Higher, stronger, bluster I – Unfair performance enhancement is not just an Olympic issue
From the individual athlete’s programme of training, participation and occasional holiday to the optimism and preparation that characterises the start of every team’s season and the triumph or despair that marks its end, cycles and cyclicality are as integral to the world of sport as they are to value investing – and the Olympic Games are no exception.
Looking beyond the event’s four-year schedule (the kind of regularity of which stockmarket investors can only dream), there is the less obvious example of the media cycle associated with the modern Olympics – a few years of broad indifference, six to 12 months of morose speculation the host city will go broke or never be ready in time and the past few weeks of huge interest, pleasure and excitement.
This sort of cyclicality – humanity’s ability to swing back and forth between extremes of emotion – is of course something with which we are greatly familiar here on The Value Perspective. Emotion in general, and fear and greed in particular, are prime portfolio-destroying influences a strict adherence to a value investment strategy is designed to protect against.
Another – related – discipline with which we are greatly familiar on The Value Perspective is the need to think differently from the crowd. And so, rather than focus on the current huge interest, pleasure and excitement – not least all the medals that were so thrillingly racked up by Team GB – let’s cast our minds back to the drug scandal that only recently threatened to rain on Rio’s Olympic carnival.
We will not dwell on the detection or otherwise of performance-enhancing substances in a sporting context, however, but on an area where we have rather more expertise and experience. This involves spotting where a company may be using one or more techniques in its corporate accounts – and completely legitimately, we should stress – to try and present itself in a more favourable light.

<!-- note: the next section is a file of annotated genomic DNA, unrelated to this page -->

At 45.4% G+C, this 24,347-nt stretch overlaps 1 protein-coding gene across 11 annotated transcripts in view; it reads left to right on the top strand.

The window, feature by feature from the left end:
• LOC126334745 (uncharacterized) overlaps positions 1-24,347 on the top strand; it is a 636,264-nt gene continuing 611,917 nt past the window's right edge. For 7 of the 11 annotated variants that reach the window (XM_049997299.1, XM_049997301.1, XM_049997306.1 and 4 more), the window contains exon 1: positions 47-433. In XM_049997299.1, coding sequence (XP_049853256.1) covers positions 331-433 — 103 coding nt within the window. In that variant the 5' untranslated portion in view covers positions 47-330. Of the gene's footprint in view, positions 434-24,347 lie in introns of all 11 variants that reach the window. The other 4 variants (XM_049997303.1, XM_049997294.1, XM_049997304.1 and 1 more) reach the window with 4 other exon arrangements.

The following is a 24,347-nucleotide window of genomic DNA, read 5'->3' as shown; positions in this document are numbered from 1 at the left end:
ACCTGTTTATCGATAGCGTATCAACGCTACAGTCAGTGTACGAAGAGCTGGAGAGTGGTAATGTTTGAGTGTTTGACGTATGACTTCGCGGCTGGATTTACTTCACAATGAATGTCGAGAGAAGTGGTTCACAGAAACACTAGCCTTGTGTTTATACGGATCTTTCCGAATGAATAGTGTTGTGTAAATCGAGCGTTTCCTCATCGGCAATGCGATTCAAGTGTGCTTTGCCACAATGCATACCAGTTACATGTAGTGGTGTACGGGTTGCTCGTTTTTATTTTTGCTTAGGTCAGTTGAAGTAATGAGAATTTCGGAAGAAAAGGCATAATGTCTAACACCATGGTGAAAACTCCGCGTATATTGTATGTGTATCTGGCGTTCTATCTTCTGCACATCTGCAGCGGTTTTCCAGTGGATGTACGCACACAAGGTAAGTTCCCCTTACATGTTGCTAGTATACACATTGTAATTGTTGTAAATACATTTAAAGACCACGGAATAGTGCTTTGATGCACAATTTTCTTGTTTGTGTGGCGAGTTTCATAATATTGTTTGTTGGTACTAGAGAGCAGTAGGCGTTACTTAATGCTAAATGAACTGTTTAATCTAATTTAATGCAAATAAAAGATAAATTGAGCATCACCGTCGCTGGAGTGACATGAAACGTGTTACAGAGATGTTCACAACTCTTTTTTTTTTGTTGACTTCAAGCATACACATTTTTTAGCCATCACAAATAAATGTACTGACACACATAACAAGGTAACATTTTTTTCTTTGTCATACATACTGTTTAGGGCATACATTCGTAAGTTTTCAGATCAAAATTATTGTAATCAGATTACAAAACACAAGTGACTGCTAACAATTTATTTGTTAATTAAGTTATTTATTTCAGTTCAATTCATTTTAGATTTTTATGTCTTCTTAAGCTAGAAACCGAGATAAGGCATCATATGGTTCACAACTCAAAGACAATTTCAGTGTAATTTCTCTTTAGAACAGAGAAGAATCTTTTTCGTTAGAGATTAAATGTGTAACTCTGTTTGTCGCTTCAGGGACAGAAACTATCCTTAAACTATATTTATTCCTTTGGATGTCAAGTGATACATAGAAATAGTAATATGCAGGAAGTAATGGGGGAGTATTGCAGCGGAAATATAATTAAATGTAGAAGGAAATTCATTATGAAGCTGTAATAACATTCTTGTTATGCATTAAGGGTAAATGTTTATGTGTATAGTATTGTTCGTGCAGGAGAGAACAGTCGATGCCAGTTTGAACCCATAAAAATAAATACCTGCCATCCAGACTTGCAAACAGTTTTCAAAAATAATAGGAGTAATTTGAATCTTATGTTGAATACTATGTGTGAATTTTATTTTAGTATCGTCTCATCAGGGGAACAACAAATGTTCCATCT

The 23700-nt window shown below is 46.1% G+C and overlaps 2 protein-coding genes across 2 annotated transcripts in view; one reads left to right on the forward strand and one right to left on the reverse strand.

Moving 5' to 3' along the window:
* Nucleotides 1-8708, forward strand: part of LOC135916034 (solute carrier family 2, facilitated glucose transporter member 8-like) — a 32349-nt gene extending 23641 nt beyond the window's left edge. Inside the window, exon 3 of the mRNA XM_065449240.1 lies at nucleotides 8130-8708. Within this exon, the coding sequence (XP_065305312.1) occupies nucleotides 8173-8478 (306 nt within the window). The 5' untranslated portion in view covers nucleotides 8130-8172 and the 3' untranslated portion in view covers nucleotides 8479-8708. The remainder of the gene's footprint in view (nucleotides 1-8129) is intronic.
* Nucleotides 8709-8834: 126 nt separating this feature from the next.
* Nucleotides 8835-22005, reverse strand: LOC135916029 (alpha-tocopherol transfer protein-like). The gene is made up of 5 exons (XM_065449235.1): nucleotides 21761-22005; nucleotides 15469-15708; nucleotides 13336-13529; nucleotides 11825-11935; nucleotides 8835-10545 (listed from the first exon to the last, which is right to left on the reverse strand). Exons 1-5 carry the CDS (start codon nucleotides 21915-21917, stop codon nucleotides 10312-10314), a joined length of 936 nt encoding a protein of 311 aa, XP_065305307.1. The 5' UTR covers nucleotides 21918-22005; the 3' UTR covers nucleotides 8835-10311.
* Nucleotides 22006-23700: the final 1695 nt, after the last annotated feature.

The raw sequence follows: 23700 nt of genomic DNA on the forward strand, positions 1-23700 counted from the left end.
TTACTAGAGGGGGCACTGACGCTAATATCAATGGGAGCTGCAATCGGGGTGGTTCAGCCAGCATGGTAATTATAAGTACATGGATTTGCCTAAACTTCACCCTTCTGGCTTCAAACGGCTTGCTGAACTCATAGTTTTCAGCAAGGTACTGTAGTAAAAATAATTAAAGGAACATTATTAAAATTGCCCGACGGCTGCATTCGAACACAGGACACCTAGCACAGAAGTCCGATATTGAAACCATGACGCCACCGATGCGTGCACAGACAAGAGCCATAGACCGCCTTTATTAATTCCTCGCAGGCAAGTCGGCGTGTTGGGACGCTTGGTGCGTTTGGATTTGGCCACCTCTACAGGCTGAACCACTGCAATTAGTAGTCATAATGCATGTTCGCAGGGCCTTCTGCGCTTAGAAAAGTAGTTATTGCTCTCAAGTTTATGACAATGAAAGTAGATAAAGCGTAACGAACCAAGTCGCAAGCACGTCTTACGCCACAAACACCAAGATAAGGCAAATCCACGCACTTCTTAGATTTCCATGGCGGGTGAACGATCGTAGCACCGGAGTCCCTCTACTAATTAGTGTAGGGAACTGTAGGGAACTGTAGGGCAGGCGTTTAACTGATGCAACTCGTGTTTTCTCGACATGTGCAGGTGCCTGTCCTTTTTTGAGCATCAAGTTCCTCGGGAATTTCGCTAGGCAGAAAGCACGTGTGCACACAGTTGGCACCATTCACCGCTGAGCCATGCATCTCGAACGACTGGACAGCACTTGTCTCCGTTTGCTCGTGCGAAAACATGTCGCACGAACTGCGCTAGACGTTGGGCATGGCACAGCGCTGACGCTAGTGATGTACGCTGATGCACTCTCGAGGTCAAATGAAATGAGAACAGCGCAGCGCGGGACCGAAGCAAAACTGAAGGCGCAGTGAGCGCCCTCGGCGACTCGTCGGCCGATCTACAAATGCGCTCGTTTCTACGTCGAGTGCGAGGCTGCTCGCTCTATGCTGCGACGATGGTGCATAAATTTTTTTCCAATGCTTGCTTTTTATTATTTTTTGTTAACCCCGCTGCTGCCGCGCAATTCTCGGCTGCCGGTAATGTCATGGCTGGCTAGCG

As we have highlighted before in articles such as Period of adjustments, we spend a lot of time poring over companies’ accounts, results and other announcements to build up a robust view of how they are faring financially. Often when we ask a senior executive about a particular issue in their business’s accounts, we will be told we are the first to raise the point and they will have to get back to us.
For every investment we make in one of our portfolios, here on The Value Perspective, at least one member of the team will have worked up a financial model based on at least 10 years of the company’s history – a practice that make us, to say the least, unusual.
The importance we attribute to accounting quality means we do hold some very strong views on the subject. We suspect the majority of visitors to The Value Perspective would be astonished how variable accounting quality can be – even in the UK – and how differently accounting standards are interpreted by even some household-name companies and their auditors.
It had therefore crossed our minds that we should name and shame some of the more egregious practitioners. Given the rather more upbeat nature of what went on in Rio, however, we will, in Higher, stronger, bluster II, run through a list of the various performance-enhancing techniques to which some companies – and their auditors – are increasingly resorting.
Fund Manager, Equity Value
I joined Schroders in 2008 as an analyst in the UK equity team, ultimately analysing the Media, Transport, Leisure, Chemicals and Utility sectors. In 2014 I moved into a fund management role and have had experience managing Global ESG and Pan-European funds. I joined the Value investment team in July 2016 to focus on UK institutional and ethical-value portfolios.
The views and opinions displayed are those of Nick Kirrage, Andrew Lyddon, Kevin Murphy, Andrew Williams, Andrew Evans, Simon Adler, Juan Torres Rodriguez, Liam Nunn, Vera German and Roberta Barr, members of the Schroder Global Value Equity Team (the Value Perspective Team), and other independent commentators where stated.
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